Long before people started celebrating Christmas or even the appearance of Christianity, evergreen plants and trees had a special symbolic meaning all across the Ancient World. During the winter mounts the weather was colder, the days were becoming increasingly shorter and in many cultures this could only be explained with the Sun God getting sick and becoming weaker. That is, until the Winter Solstice at the end of December. It marked the shortest day of the year and was seen as a turning point. After it the Sun would begin to get better and soon spring would appear.
Throughout Ancient Egypt this was celebrated by decorating the homes with green palm leaves in honor of the God Ra, who was responsible for the sunrise and wore the Sun on his head as a crown. The plants symbolized the triumph of life over death and the recovery of the God from his illness. Further North the Celtic druids used to hand evergreen boughs in their temples, which were similarly a sign of everlasting life. For the Vikings this was the time of Baldur, the God of light and piece and his resurrection after he was poisoned by Loki, the trickster. But by far the biggest celebrations were held in Ancient Rome with a huge feast called Saturnalia. It lasted a whole week and celebrated the God Saturn, the patron of agriculture. It was a festive time with public banquets and carnivals, where many social norms were overturned. The most remarkable of these was probably the reversal of the roles, where masters would serve dinner for their slaves, who were allowed to voice their opinion without the fear of punishment. There was also a traditional exchange of small gifts, usually of pottery or wax figurines. In the early days of Christianity, the birth of Jesus was set to the last day of Saturnalia, in an effort to make the religion more acceptable to the pagans. However, historical evidence suggests that his actual date of birth was in late summer.
The first real Christmas Trees are thought to have originated during the 16th century in Germany. In the Middle Ages it was common for Adam and Eve to be celebrated on Christmas Day with big, public plays where the Garden of Eden was symbolized using evergreens, hung with apples. However, the clergy banned these and so many brought the evergreen plants home in secret. Similar to the old pagan traditions, they would build pyramids out of wood in their homes and decorate them with evergreens, fruits and candles. According to another legend, the tradition was actually started by non-other but the leader of the Protestant Reformation – Martin Luther. The story tells how while walking home one late winter evening, he noticed how beautiful the stars looked through the trees of the forest. He wanted to share this with his family, so he cut down a fir tree, brought it home and decorated it with candles. He than declared it a symbol of the beautiful Christmas sky and so the Christmas tree was born.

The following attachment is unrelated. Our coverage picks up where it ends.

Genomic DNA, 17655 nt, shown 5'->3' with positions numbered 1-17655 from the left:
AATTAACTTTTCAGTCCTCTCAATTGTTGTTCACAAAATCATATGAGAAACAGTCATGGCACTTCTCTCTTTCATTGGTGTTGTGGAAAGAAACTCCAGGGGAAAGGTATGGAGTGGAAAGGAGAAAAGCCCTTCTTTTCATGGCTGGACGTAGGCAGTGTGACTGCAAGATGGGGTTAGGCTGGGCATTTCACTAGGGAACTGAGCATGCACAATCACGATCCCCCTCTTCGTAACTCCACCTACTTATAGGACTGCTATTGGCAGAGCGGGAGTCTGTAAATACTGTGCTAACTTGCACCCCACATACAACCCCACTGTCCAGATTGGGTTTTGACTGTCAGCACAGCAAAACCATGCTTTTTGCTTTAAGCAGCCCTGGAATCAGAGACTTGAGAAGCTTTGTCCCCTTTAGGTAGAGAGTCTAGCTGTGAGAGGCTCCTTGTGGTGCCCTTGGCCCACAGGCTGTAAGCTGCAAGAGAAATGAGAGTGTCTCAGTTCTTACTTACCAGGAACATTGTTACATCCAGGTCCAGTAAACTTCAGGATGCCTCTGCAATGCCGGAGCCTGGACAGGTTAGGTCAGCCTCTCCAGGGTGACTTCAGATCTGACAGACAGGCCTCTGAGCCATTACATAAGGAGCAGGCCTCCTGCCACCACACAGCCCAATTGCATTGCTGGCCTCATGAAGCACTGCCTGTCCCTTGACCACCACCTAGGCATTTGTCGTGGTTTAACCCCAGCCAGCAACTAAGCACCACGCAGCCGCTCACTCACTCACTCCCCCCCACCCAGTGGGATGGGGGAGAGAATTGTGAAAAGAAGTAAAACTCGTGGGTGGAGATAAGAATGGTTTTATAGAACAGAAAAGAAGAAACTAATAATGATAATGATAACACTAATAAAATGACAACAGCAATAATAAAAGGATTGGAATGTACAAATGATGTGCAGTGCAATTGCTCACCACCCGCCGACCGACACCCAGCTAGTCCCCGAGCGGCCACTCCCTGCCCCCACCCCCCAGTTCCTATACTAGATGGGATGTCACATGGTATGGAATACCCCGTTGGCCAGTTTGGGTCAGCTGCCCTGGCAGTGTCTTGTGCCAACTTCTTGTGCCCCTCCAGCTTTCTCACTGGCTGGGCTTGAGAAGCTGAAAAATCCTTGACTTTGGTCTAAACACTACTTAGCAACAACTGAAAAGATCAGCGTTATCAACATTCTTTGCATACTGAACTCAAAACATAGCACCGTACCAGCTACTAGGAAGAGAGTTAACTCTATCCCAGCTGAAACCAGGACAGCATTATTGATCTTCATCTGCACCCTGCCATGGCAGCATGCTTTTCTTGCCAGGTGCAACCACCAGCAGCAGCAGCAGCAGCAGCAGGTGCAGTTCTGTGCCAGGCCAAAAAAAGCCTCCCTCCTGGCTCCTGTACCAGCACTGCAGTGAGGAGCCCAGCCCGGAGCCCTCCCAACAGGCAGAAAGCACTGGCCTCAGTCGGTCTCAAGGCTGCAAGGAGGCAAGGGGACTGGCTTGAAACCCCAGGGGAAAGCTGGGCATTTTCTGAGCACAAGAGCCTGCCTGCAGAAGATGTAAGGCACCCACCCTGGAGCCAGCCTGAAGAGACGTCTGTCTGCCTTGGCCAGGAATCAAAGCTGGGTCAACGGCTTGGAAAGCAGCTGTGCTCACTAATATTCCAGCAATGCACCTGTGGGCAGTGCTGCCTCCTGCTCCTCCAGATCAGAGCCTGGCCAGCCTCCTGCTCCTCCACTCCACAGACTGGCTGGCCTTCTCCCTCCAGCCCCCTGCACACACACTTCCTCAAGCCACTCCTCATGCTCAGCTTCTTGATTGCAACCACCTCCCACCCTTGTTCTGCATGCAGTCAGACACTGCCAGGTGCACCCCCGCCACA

As with many traditions, there are multiple stories about their origins. Another legend about the Christmas Tree revolves around St. Boniface in the 7th century. He was a Benedictine monk, tasked with spreading the Faith in Germany and laid the foundation of the German Catholic Church. It is said that he became furious with a group of pagans, who were worshiping an oak tree. He cut the tree down, but in its place spontaneously grew a fir. He then cut that tree down too, hung it upside down and used its triangular shape to explain the Holy Trinity. This became a widespread tradition in Central and Eastern Europe, symbolizing the Son of God becoming a man, as the shape resembled Christ being crucified.